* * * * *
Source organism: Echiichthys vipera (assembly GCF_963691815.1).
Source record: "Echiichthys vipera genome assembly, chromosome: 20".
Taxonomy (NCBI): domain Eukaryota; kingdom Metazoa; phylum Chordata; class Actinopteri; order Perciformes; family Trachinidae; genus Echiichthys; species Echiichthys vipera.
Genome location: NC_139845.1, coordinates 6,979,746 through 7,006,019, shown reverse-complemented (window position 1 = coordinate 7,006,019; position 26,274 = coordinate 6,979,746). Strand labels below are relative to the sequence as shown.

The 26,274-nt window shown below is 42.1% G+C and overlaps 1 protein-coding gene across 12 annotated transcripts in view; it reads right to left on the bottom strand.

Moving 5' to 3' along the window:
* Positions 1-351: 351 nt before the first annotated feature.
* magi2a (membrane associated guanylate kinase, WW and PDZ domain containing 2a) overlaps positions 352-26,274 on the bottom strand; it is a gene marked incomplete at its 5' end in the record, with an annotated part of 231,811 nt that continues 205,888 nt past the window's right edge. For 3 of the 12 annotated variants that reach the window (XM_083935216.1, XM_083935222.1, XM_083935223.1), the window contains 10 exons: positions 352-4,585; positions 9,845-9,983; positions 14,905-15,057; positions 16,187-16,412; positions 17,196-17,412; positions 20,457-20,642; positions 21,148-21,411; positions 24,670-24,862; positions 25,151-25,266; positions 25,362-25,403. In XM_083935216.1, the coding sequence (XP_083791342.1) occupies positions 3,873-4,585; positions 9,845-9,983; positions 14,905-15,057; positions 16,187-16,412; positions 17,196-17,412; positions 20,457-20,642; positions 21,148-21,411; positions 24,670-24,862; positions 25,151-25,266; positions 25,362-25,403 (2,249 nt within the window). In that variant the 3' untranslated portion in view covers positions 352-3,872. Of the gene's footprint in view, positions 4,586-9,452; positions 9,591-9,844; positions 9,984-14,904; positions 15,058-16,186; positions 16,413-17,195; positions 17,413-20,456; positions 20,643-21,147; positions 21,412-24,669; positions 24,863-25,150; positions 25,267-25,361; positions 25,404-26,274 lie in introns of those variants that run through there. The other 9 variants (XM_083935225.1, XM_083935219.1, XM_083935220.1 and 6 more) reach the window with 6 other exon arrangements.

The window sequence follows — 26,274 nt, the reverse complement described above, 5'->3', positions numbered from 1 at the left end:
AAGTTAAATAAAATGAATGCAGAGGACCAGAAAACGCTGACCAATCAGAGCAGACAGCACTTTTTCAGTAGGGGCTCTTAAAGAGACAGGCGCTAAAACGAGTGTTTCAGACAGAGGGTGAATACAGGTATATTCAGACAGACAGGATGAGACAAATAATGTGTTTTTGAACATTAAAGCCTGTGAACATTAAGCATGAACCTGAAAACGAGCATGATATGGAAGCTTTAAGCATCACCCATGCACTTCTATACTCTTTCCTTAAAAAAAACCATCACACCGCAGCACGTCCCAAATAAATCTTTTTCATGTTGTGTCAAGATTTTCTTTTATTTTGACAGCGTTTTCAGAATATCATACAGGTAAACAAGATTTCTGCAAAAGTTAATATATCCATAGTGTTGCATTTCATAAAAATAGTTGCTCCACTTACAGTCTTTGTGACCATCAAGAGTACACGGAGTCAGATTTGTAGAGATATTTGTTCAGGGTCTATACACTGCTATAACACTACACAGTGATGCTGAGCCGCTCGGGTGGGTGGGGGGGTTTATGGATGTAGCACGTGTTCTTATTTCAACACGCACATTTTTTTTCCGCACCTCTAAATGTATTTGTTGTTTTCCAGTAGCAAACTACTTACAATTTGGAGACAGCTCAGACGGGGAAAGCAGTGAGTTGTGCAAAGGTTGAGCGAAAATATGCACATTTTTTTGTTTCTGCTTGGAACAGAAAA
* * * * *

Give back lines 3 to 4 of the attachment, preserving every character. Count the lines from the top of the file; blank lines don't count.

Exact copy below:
Taxonomy (NCBI): domain Eukaryota; kingdom Metazoa; phylum Chordata; class Actinopteri; order Perciformes; family Trachinidae; genus Echiichthys; species Echiichthys vipera.
Genome location: NC_139845.1, coordinates 6,979,746 through 7,006,019, shown reverse-complemented (window position 1 = coordinate 7,006,019; position 26,274 = coordinate 6,979,746). Strand labels below are relative to the sequence as shown.